Article VI Blog

"Religion, Politics, the Presidency: Commentary by a Mormon, an Evangelical, and an Orthodox Christian"

United States Constitution — Article VI:

"No religious test shall ever be required as a qualification to any office or public trust under the United States."

  • Who Is The Tea Party? Dobson Gets Bold – and more . . .

    Posted by: John Schroeder at 07:43 pm, February 8th 2010     &mdash      2 Comments »

    James Dobson, now divorced from Focus on The Family, has endorsed a candidate.  There is no a big stretch here, but it is the kind of leadership that Dobson failed to show in ’08.  We have wondered if his departure from FOTF was in part motivated by the political restraints that organization forced upon him.  This could get interesting . . .

    The “Tea Party”

    Last week, Lowell and I had a minor disagreement about the Tea Party movement.  Given that there was a convention of the movement this past weekend, there has been much analysis and efforts to define it.  See, the problem is it’s not well-organized; it’s a bunch of organizations with a lot of different things in mind.  National Journal profiles some of the “leading” groups.  The Christian Science Monitor tries to profile it and says this is how it started:

    CNBC editor Rick Santelli’s on-air “rant” last February about a proposed mortgage bailout is widely considered to be the “big bang” moment for the birth of the movement.

    Interesting thesis, and it probably is right for one branch of the movement, but this thing is too diverse to have a single “big bang” moment.  Zogby does some numbers, and Chris Good theorizes that it will “fail” – being subsumed by the Republican party.  This later is an interesting choice of words – the history of the United States is that we are a definitively two-party state, third party movements always fail in the sense that they do not last.  But, if they are indeed subsumed by one of the two parties, and in that process move that party towards their ideals – can they truly be said to have “failed?”  I, for one, do not think so.  [Lowell slips this in: Good point!]

    But let’s get the heart of the disagreement between Lowell and me:  Is there a religious element to the movement?  There certainly is not an overt one, but I do think there is an undercurrent.  Let’s consider two pieces.  One from the Financial Times, looking at Republicans and the South:

    The south is the spiritual and – along with the mountain states of the west – electoral base of the Republican party.  And yet, as the party ­struggles back into national relevance with recent gubernatorial triumphs in both New Jersey and Virginia and a genuinely shocking upset last month with the victory by Scott Brown in the race for Ted Kennedy’s former seat in ­Massachusetts, the south has become as much a curse as a blessing.  If the “Grand Ol’ Party” wants to win nationally in 2010, it must attract ­voters who do not identify with southern values.  And if it wants to harness, as it did in Massachusetts, the power of the anti-Washington “tea party” ­protests – the grassroots movement that emerged in 2009 in opposition to Obama’s tax and spending plans – it may have to distance itself from the southern establishment.  The great paradox of recovery, then, is that it now seems that the fastest way for the Republican party to return to its broader base of the late 1990s and early 2000s is at the expense of its most loyal and ardent followers.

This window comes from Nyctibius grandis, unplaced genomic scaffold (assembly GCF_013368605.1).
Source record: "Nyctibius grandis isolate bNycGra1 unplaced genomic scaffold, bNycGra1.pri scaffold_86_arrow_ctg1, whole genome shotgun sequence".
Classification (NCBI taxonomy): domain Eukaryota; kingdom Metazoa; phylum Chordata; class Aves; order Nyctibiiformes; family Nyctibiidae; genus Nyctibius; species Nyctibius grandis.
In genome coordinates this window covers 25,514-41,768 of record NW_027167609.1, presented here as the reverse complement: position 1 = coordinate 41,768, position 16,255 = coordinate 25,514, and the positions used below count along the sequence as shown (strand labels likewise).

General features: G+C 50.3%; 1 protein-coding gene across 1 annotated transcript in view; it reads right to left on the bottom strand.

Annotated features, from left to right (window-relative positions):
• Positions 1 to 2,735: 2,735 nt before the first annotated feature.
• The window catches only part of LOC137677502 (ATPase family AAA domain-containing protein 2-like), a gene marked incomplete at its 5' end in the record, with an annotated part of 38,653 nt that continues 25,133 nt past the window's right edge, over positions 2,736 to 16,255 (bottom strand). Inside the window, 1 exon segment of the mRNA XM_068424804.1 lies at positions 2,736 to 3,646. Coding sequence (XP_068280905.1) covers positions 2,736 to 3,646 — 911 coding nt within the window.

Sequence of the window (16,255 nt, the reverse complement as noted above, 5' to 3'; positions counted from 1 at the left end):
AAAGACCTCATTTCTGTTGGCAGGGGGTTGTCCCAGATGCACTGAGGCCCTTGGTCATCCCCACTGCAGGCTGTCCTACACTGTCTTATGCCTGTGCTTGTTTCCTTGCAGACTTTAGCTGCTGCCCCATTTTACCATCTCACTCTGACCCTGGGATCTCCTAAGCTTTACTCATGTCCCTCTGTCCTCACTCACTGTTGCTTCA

[Emphasis added.]  Note the reference to “spiritual.”  There are other references in the piece to the Bible Belt and its importance to Republicans.  As I said before, the issue lies in the word “authentic.”  The Republicans lost so broadly last time because they were no longer “authentically” conservative.  Romney lost last time for similar reasons, and those concerns were given great force, as we have documented endlessly here, by the ugly “Mormons lie” meme, the roots of which lie in theology.

    More importantly, this blog post contends that Sarah Palin is the only uniting figure in the entire Tea Party Movement.  The heart of Palin’s appeal, for most everyone I talk to, is the “authenticity” she demonstrated in carrying her Down Syndrome son to term and raising him.  They can rely on her to be a “real” Christian.

    Speaking of Palin, she is leaving the door open to a run.  And she does not appear to want to do so for a third party:

    Asked whether she sees herself as a member of the tea party movement or a member of the Republican Party, Mrs. Palin said, “I think the two are, and should be even more so, merging.”

    “Because the tea party movement is quite reflective of what the GOP, the planks in the platform, are supposed to be about — limited government and more freedom, more respect for equality. That’s what the tea party movement is about. So I think that the two are much entwined,” she said.

    Actually, I’d call that hedging her bets.  In many senses the Tea Party movement is her base.  The other thing, aside from Trig, that gave her “authenticity” last time was how far she was from the mainstream of the party.  Lowell said when this discussion started that the movement was similar to the “Perotistas” of the Bush/Clinton election – which is a good analogy.  Palin is going to find herself with a problem if she actually does try to run.  More in a moment – back to the movement and religion.